Pyruvate kinase is a regulator of cellular anti-oxidative metabolism. Of the four human isoforms of this enzyme, PKM2 plays a crucial part in cancer metabolism. Like other metabolic enzymes, PKM2 levels increase in tumours5. However, this protein has a unique regulatory role in that its decreased catalytic activity is associated with tumour progression and the development of the Warburg effect6,7.
When pyruvate kinase activity is low — as in cancer cells or in respiring yeast — its substrate, phosphoenol pyruvate, accumulates8,9. This inhibits the glycolytic enzyme triose phosphate isomerase and leads to activation of a pathway alternative to glycolysis — the pentose phosphate pathway9. Increased activity of this pathway protects against ROS in at least two ways. First, it provides NADPH, a reducing factor that is required for the activity of antioxidant enzymes and for the recycling of the anti-oxidant peptide glutathione. NADPH also compensates for the redox imbalance caused by increased nucleotide and fatty-acid synthesis3. Second, the pentose phosphate pathway regulates gene expression in favour of adaptation to oxidative stress10.
Anastasiou and co-workers4 establish that activation of the pentose phosphate pathway and its anti-oxidative activity are essential for cancer-cell growth (Fig. 1). They report that, in lung cancer cells, oxidation of PKM2 on the cysteine amino-acid residue 358 (Cys358) keeps its activity low. This increases both the concentration of glucose-6-phosphate — the metabolite that connects glycolysis to the oxidative, NADP+-reducing branch of the pentose phosphate pathway — and flux through the pentose phosphate pathway.
The authors interfered with the pyruvate-kinase-triggered activation of the pentose phosphate pathway by increasing PKM2 activity in the presence of oxidants. To do this, they mutated the enzyme's Cys358 to a serine residue or used small-molecule activators. This treatment had remarkable effects on cancer-cell growth. Accumulation of ROS caused oxidative damage and slowed the proliferation of cancer cells both in tissue culture and in tumours grafted into immunocompromised mice.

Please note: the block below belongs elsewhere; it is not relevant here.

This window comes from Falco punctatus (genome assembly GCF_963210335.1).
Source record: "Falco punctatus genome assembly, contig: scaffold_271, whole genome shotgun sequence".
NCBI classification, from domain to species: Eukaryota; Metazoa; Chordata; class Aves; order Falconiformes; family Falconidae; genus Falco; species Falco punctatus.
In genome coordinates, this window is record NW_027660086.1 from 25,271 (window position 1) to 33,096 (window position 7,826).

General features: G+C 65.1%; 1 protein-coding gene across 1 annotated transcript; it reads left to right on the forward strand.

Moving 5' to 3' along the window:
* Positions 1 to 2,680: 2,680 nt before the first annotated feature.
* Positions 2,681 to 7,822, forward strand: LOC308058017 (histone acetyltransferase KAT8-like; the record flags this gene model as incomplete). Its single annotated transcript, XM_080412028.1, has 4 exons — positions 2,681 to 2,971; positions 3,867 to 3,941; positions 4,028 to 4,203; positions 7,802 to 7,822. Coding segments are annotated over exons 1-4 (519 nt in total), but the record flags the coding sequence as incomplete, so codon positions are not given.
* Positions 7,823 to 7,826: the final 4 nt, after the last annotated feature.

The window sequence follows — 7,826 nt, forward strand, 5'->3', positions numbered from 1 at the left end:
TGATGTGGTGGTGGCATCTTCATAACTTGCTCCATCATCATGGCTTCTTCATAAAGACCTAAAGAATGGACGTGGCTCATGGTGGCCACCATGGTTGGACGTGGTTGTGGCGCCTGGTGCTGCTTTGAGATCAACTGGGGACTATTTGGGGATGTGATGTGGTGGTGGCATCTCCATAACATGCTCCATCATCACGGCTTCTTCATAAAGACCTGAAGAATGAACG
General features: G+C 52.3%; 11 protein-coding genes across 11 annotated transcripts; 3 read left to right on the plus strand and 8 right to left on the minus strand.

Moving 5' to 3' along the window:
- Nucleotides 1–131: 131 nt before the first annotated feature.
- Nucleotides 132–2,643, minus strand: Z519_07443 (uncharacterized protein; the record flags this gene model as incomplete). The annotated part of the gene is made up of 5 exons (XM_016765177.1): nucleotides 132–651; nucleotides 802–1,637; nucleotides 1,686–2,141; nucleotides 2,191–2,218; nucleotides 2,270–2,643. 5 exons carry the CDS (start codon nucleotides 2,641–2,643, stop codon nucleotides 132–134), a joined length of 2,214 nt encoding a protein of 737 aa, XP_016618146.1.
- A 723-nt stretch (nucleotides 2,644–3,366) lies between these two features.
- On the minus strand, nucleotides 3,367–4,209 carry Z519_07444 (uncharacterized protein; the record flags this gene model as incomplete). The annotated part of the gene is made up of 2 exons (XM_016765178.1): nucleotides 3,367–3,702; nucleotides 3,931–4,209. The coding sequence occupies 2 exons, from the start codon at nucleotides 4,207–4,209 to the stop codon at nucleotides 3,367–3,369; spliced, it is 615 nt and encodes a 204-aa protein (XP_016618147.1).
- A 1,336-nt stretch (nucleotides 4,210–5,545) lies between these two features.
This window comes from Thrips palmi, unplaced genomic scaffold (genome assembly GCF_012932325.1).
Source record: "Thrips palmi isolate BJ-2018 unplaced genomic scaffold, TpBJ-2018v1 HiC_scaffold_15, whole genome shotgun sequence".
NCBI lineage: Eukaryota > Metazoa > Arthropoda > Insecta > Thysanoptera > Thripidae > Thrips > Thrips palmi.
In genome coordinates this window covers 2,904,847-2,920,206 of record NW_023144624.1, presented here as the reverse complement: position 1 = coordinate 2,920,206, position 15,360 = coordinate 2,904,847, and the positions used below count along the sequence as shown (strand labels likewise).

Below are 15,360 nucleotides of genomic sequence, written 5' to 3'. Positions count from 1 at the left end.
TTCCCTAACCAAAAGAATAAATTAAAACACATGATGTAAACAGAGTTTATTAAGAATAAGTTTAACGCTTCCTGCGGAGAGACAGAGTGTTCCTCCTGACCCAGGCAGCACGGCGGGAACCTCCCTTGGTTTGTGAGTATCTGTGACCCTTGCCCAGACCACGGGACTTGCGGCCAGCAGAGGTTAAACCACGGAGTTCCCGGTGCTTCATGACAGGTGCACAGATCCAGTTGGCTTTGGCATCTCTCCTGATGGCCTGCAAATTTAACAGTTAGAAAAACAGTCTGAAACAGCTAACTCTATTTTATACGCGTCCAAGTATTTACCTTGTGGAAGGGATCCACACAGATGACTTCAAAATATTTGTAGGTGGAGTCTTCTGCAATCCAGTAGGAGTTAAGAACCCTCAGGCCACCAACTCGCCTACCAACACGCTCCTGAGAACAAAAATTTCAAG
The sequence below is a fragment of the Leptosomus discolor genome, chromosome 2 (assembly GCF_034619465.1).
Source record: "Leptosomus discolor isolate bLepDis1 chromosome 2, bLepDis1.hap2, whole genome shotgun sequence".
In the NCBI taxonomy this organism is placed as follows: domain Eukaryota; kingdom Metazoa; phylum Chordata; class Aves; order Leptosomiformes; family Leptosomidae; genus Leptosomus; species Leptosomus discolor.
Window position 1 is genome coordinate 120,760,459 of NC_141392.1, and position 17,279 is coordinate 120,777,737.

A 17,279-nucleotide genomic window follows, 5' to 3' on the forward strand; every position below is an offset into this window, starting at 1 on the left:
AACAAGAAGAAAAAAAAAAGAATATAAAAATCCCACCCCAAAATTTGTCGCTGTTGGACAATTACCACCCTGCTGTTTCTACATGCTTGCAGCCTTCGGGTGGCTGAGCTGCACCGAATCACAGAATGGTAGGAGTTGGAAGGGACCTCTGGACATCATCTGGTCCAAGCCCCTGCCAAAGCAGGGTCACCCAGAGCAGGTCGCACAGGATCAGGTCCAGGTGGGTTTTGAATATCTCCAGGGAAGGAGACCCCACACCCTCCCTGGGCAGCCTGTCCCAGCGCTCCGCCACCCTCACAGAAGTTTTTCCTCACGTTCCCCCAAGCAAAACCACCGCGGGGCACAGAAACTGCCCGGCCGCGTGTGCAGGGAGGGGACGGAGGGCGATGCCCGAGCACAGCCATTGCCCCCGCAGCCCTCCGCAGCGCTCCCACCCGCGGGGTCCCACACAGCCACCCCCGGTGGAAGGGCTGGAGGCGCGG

These data suggest that inducing the Warburg effect promotes cancer growth by activating the pentose phosphate pathway, maintaining the balance of redox equivalents, providing NADPH and activating antioxidant defence systems. The findings have notable implications for understanding the energetic balance during cancer development: blocking pyruvate kinase to redirect the metabolic flux is energetically costly under conditions of low respiratory activity because it diminishes the step that is responsible for the net yield of the cellular energy molecule ATP by glycolysis. This indicates that maintenance of the redox balance is more limiting for tumour growth than are energy levels or biosynthetic metabolism.
Could this metabolic reconfiguration be exploited for therapeutic purposes? Potentially, yes. But targeting a fundamental redox-balancing process must be cancer-cell specific, otherwise it would heavily damage other metabolically active cell types, including liver cells, immune cells and neurons. Yet, PKM2, triose phosphate isomerase, the pentose phosphate pathway and its associated metabolites are not cancer-cell specific. Nevertheless, a promising strategy might be to induce ROS overload in cancer cells, thereby making them vulnerable to oxidative damage by neutralizing the protective effects of the Warburg effect. To develop such strategies it will be essential to pursue comprehensive quantitative and qualitative investigations to understand all the ROS-producing biochemical reactions in the cancer cell.